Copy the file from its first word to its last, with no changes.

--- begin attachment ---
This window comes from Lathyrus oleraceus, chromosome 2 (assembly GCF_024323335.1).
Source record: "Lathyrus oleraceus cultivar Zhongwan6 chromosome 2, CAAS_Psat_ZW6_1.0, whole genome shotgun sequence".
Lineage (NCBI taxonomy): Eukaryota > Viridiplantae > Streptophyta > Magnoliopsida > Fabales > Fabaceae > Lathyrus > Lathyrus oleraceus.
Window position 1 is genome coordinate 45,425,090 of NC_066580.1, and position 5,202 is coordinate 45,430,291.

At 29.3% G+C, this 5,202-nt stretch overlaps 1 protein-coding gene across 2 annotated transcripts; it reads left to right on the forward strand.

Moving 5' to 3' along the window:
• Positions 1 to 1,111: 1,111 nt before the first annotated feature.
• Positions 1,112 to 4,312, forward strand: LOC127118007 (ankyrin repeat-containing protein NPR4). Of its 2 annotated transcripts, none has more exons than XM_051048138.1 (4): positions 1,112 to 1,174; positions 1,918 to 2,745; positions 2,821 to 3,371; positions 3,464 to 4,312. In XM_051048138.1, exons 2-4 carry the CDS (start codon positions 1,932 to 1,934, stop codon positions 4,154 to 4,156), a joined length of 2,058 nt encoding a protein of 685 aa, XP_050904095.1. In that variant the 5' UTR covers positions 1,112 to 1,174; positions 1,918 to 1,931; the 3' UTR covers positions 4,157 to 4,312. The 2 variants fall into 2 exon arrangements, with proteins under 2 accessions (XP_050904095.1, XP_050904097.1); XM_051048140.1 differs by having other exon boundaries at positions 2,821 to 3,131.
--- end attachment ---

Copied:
This window comes from Lathyrus oleraceus, chromosome 2 (assembly GCF_024323335.1).
Source record: "Lathyrus oleraceus cultivar Zhongwan6 chromosome 2, CAAS_Psat_ZW6_1.0, whole genome shotgun sequence".
Lineage (NCBI taxonomy): Eukaryota > Viridiplantae > Streptophyta > Magnoliopsida > Fabales > Fabaceae > Lathyrus > Lathyrus oleraceus.
Window position 1 is genome coordinate 45,425,090 of NC_066580.1, and position 5,202 is coordinate 45,430,291.

At 29.3% G+C, this 5,202-nt stretch overlaps 1 protein-coding gene across 2 annotated transcripts; it reads left to right on the forward strand.

Moving 5' to 3' along the window:
• Positions 1 to 1,111: 1,111 nt before the first annotated feature.
• Positions 1,112 to 4,312, forward strand: LOC127118007 (ankyrin repeat-containing protein NPR4). Of its 2 annotated transcripts, none has more exons than XM_051048138.1 (4): positions 1,112 to 1,174; positions 1,918 to 2,745; positions 2,821 to 3,371; positions 3,464 to 4,312. In XM_051048138.1, exons 2-4 carry the CDS (start codon positions 1,932 to 1,934, stop codon positions 4,154 to 4,156), a joined length of 2,058 nt encoding a protein of 685 aa, XP_050904095.1. In that variant the 5' UTR covers positions 1,112 to 1,174; positions 1,918 to 1,931; the 3' UTR covers positions 4,157 to 4,312. The 2 variants fall into 2 exon arrangements, with proteins under 2 accessions (XP_050904095.1, XP_050904097.1); XM_051048140.1 differs by having other exon boundaries at positions 2,821 to 3,131.